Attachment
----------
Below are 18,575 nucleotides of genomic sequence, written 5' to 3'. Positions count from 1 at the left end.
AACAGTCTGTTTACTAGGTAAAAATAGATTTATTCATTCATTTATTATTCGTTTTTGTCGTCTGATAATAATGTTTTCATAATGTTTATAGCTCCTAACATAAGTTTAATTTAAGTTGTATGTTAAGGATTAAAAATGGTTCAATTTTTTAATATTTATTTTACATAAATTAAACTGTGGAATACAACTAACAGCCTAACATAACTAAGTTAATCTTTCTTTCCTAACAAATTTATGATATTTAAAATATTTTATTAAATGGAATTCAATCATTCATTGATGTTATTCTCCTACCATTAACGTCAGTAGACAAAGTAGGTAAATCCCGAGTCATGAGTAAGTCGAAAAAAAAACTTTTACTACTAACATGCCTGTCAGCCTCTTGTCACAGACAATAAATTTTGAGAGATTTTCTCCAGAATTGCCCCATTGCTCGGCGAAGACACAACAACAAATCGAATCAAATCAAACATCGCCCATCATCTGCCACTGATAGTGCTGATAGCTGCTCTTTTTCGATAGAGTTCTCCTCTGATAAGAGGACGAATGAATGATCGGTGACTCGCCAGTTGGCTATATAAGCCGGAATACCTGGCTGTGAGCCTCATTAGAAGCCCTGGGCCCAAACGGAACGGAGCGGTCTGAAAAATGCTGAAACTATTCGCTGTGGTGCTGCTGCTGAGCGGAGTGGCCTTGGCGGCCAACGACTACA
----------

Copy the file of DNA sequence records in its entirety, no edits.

Below are 18,575 nucleotides of genomic sequence, written 5' to 3'. Positions count from 1 at the left end.
AACAGTCTGTTTACTAGGTAAAAATAGATTTATTCATTCATTTATTATTCGTTTTTGTCGTCTGATAATAATGTTTTCATAATGTTTATAGCTCCTAACATAAGTTTAATTTAAGTTGTATGTTAAGGATTAAAAATGGTTCAATTTTTTAATATTTATTTTACATAAATTAAACTGTGGAATACAACTAACAGCCTAACATAACTAAGTTAATCTTTCTTTCCTAACAAATTTATGATATTTAAAATATTTTATTAAATGGAATTCAATCATTCATTGATGTTATTCTCCTACCATTAACGTCAGTAGACAAAGTAGGTAAATCCCGAGTCATGAGTAAGTCGAAAAAAAAACTTTTACTACTAACATGCCTGTCAGCCTCTTGTCACAGACAATAAATTTTGAGAGATTTTCTCCAGAATTGCCCCATTGCTCGGCGAAGACACAACAACAAATCGAATCAAATCAAACATCGCCCATCATCTGCCACTGATAGTGCTGATAGCTGCTCTTTTTCGATAGAGTTCTCCTCTGATAAGAGGACGAATGAATGATCGGTGACTCGCCAGTTGGCTATATAAGCCGGAATACCTGGCTGTGAGCCTCATTAGAAGCCCTGGGCCCAAACGGAACGGAGCGGTCTGAAAAATGCTGAAACTATTCGCTGTGGTGCTGCTGCTGAGCGGAGTGGCCTTGGCGGCCAACGACTACA